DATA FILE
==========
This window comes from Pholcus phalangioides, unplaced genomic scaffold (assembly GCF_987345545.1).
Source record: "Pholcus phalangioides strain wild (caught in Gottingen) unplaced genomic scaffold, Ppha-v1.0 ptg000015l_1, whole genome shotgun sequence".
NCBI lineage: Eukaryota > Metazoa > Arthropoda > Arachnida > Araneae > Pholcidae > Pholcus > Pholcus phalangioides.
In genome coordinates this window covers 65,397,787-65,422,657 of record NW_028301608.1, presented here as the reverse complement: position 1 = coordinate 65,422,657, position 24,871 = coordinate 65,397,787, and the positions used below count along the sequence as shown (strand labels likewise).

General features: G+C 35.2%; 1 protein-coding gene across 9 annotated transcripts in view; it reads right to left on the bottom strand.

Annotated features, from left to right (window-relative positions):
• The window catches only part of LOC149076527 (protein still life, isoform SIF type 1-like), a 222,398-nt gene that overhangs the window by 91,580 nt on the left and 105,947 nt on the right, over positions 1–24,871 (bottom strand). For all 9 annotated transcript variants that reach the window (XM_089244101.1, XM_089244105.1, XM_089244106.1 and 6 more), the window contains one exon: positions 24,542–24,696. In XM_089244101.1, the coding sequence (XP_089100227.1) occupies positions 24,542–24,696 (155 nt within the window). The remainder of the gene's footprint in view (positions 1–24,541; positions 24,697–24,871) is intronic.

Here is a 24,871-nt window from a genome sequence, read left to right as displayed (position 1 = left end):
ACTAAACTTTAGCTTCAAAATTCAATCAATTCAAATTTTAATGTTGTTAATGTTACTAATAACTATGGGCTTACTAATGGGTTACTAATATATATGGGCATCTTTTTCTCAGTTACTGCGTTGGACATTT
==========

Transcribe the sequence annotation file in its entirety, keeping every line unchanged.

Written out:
This window comes from Pholcus phalangioides, unplaced genomic scaffold (assembly GCF_987345545.1).
Source record: "Pholcus phalangioides strain wild (caught in Gottingen) unplaced genomic scaffold, Ppha-v1.0 ptg000015l_1, whole genome shotgun sequence".
NCBI lineage: Eukaryota > Metazoa > Arthropoda > Arachnida > Araneae > Pholcidae > Pholcus > Pholcus phalangioides.
In genome coordinates this window covers 65,397,787-65,422,657 of record NW_028301608.1, presented here as the reverse complement: position 1 = coordinate 65,422,657, position 24,871 = coordinate 65,397,787, and the positions used below count along the sequence as shown (strand labels likewise).

General features: G+C 35.2%; 1 protein-coding gene across 9 annotated transcripts in view; it reads right to left on the bottom strand.

Annotated features, from left to right (window-relative positions):
• The window catches only part of LOC149076527 (protein still life, isoform SIF type 1-like), a 222,398-nt gene that overhangs the window by 91,580 nt on the left and 105,947 nt on the right, over positions 1–24,871 (bottom strand). For all 9 annotated transcript variants that reach the window (XM_089244101.1, XM_089244105.1, XM_089244106.1 and 6 more), the window contains one exon: positions 24,542–24,696. In XM_089244101.1, the coding sequence (XP_089100227.1) occupies positions 24,542–24,696 (155 nt within the window). The remainder of the gene's footprint in view (positions 1–24,541; positions 24,697–24,871) is intronic.

Here is a 24,871-nt window from a genome sequence, read left to right as displayed (position 1 = left end):
ACTAAACTTTAGCTTCAAAATTCAATCAATTCAAATTTTAATGTTGTTAATGTTACTAATAACTATGGGCTTACTAATGGGTTACTAATATATATGGGCATCTTTTTCTCAGTTACTGCGTTGGACATTT